More than 8 in 10 Dutch citizens are of the opinion that their prime minister ought to step down from his position in light of what has been described as a highly incriminating report—put together and released by a parliamentary committee—on natural gas extraction in one of the country’s largest cities, an opinion survey has revealed.
The survey, published in the early morning hours on Wednesday, February 28th, by the Amsterdam-based daily morning newspaper De Telegraaf, indicated that 83% of the Dutch public believes that Mark Rutte, the leader of People’s Party for Freedom and Democracy (Renew), should submit his formal resignation as Prime Minister of the Netherlands.
The in-depth research report, released Friday, February 27th, by the Parliamentary Committee of Inquiry on Natural Gas Extraction in Groningen, concludes that “the interests of the people of Groningen have been systematically ignored in the natural gas extraction” in the city, and it has “had disastrous consequences for them.”
Furthermore, the inquiry—described as the most serious investigative tool available to the House of Representatives, the country’s lower house, in cases where it wishes to carry out its probes—found that the Dutch prime minister for years failed to perceive, take into consideration, and respond appropriately to the situation in Groningen, despite the seriousness of the situation.
Gas extraction from the 900 square kilometer Groningen gas field, which has been in production since 1963, is believed to be the cause of an increased number of earthquakes with increasing magnitude and subsequent damage to buildings, especially after 2001. The gas field has, to date, produced 2,246 billion cubic meters of natural gas and contributed €363 billion in revenue to the Dutch treasury.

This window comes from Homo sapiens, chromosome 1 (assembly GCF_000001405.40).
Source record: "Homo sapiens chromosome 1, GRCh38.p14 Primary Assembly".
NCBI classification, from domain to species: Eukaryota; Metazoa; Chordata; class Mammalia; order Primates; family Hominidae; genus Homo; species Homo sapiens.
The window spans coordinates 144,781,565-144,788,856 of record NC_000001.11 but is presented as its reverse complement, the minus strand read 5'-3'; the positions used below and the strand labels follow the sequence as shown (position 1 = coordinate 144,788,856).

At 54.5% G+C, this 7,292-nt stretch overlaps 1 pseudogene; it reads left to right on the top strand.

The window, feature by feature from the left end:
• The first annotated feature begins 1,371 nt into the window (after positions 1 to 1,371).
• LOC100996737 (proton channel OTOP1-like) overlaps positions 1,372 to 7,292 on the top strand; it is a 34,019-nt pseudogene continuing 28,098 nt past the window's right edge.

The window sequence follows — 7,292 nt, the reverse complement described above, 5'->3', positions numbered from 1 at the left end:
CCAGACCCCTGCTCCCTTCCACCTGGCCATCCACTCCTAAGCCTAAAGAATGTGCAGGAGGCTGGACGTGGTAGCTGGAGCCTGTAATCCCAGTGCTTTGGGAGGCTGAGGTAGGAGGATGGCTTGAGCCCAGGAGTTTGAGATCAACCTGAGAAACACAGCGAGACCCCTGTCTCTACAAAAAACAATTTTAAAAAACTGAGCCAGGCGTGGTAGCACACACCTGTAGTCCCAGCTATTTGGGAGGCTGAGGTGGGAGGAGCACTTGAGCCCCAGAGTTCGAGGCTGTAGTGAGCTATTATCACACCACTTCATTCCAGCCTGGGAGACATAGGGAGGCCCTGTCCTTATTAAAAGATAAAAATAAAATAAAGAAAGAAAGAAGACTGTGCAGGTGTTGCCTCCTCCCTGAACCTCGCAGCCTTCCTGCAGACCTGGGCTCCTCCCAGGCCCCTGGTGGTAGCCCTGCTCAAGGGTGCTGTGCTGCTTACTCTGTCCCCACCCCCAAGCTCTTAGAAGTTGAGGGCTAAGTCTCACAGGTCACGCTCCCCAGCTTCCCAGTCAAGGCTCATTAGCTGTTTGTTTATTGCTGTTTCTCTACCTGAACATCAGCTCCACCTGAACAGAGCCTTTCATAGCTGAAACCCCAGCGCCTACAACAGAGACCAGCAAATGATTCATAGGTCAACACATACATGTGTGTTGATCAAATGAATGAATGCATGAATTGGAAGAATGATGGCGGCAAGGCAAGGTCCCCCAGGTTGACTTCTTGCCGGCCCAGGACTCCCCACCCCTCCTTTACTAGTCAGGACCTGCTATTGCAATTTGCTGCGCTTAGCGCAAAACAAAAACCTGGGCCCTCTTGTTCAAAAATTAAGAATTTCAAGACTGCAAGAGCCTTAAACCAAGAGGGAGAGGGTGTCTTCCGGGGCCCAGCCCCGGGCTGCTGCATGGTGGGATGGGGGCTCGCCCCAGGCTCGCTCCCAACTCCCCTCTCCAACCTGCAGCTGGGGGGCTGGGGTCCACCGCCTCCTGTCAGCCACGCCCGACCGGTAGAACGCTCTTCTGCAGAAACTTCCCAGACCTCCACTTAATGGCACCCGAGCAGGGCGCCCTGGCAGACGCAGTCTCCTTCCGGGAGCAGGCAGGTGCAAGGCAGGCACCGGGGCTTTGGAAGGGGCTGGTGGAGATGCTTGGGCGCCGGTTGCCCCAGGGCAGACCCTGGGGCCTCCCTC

Geert Wilders, the leader of the national, right-wing Party for Freedom (ID), which over the past several months has been fluctuating between the second and third most popular party, was one of the several—but perhaps the most prominent—Dutch politicians who called for Rutte to step down. In a tweet, Wilders posted a photo of the De Telegraaf article, cited the 83% figure, and wrote: “Rutte must resign. [His] position is untenable.”
“Immediate resignation Rutte and associates! They failed miserably and did not take the Groningen people seriously. They should have repaired the damage much sooner,” one voter said.
Another was quoted by De Telegraaf as having said: “Scandalous how people in Groningen are treated. The resignation of the cabinet would certainly be a good gesture, but Rutte has absolutely no intention of doing so, he will turn his back as always.”
“The Rutte cabinets have caused so much misery! New elections are the only option,” a third voter declared, adding that “confidence in the cabinet and the administrative culture has completely disappeared and this coalition is not going to restore that.”
Dutch parliamentary elections aren’t set to take place until March 2025. However, it is possible—and perhaps quite probable—that a snap election could occur, especially given the fact that support for the ruling four-party coalition has fallen by over 41% since the 2021 general elections. Per the latest polling data, if elections were held today, the razor-thin majority (78 of 150 seats) secured by the liberal coalition in 2021 not only cease to exist but drop to a meager 46 seats.